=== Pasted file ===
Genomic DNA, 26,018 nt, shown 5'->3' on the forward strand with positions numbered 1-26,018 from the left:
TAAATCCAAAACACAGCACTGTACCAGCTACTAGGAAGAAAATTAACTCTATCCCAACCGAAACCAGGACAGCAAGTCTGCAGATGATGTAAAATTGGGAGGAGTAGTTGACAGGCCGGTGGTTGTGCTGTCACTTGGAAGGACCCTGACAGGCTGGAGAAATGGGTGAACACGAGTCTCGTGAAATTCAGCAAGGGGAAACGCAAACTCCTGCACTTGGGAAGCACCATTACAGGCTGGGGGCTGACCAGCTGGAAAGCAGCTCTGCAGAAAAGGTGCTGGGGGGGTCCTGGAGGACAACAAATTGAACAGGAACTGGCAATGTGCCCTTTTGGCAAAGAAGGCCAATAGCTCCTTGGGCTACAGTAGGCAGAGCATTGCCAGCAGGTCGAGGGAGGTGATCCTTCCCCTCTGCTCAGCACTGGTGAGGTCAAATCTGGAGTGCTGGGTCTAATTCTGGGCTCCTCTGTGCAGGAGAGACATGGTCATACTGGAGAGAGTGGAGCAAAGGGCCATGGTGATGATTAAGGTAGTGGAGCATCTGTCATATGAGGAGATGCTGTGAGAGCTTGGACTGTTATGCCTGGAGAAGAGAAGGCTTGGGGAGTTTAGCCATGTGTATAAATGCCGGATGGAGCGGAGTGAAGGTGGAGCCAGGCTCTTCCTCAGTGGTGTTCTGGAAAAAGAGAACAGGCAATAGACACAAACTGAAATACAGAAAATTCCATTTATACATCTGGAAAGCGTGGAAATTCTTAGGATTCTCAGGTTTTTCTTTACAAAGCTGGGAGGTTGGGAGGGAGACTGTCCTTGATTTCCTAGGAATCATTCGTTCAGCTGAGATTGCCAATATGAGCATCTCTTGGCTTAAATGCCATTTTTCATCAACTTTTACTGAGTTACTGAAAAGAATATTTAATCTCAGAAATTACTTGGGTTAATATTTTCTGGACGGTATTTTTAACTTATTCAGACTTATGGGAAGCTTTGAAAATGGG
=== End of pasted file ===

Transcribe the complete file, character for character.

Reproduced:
Genomic DNA, 26,018 nt, shown 5'->3' on the forward strand with positions numbered 1-26,018 from the left:
TAAATCCAAAACACAGCACTGTACCAGCTACTAGGAAGAAAATTAACTCTATCCCAACCGAAACCAGGACAGCAAGTCTGCAGATGATGTAAAATTGGGAGGAGTAGTTGACAGGCCGGTGGTTGTGCTGTCACTTGGAAGGACCCTGACAGGCTGGAGAAATGGGTGAACACGAGTCTCGTGAAATTCAGCAAGGGGAAACGCAAACTCCTGCACTTGGGAAGCACCATTACAGGCTGGGGGCTGACCAGCTGGAAAGCAGCTCTGCAGAAAAGGTGCTGGGGGGGTCCTGGAGGACAACAAATTGAACAGGAACTGGCAATGTGCCCTTTTGGCAAAGAAGGCCAATAGCTCCTTGGGCTACAGTAGGCAGAGCATTGCCAGCAGGTCGAGGGAGGTGATCCTTCCCCTCTGCTCAGCACTGGTGAGGTCAAATCTGGAGTGCTGGGTCTAATTCTGGGCTCCTCTGTGCAGGAGAGACATGGTCATACTGGAGAGAGTGGAGCAAAGGGCCATGGTGATGATTAAGGTAGTGGAGCATCTGTCATATGAGGAGATGCTGTGAGAGCTTGGACTGTTATGCCTGGAGAAGAGAAGGCTTGGGGAGTTTAGCCATGTGTATAAATGCCGGATGGAGCGGAGTGAAGGTGGAGCCAGGCTCTTCCTCAGTGGTGTTCTGGAAAAAGAGAACAGGCAATAGACACAAACTGAAATACAGAAAATTCCATTTATACATCTGGAAAGCGTGGAAATTCTTAGGATTCTCAGGTTTTTCTTTACAAAGCTGGGAGGTTGGGAGGGAGACTGTCCTTGATTTCCTAGGAATCATTCGTTCAGCTGAGATTGCCAATATGAGCATCTCTTGGCTTAAATGCCATTTTTCATCAACTTTTACTGAGTTACTGAAAAGAATATTTAATCTCAGAAATTACTTGGGTTAATATTTTCTGGACGGTATTTTTAACTTATTCAGACTTATGGGAAGCTTTGAAAATGGG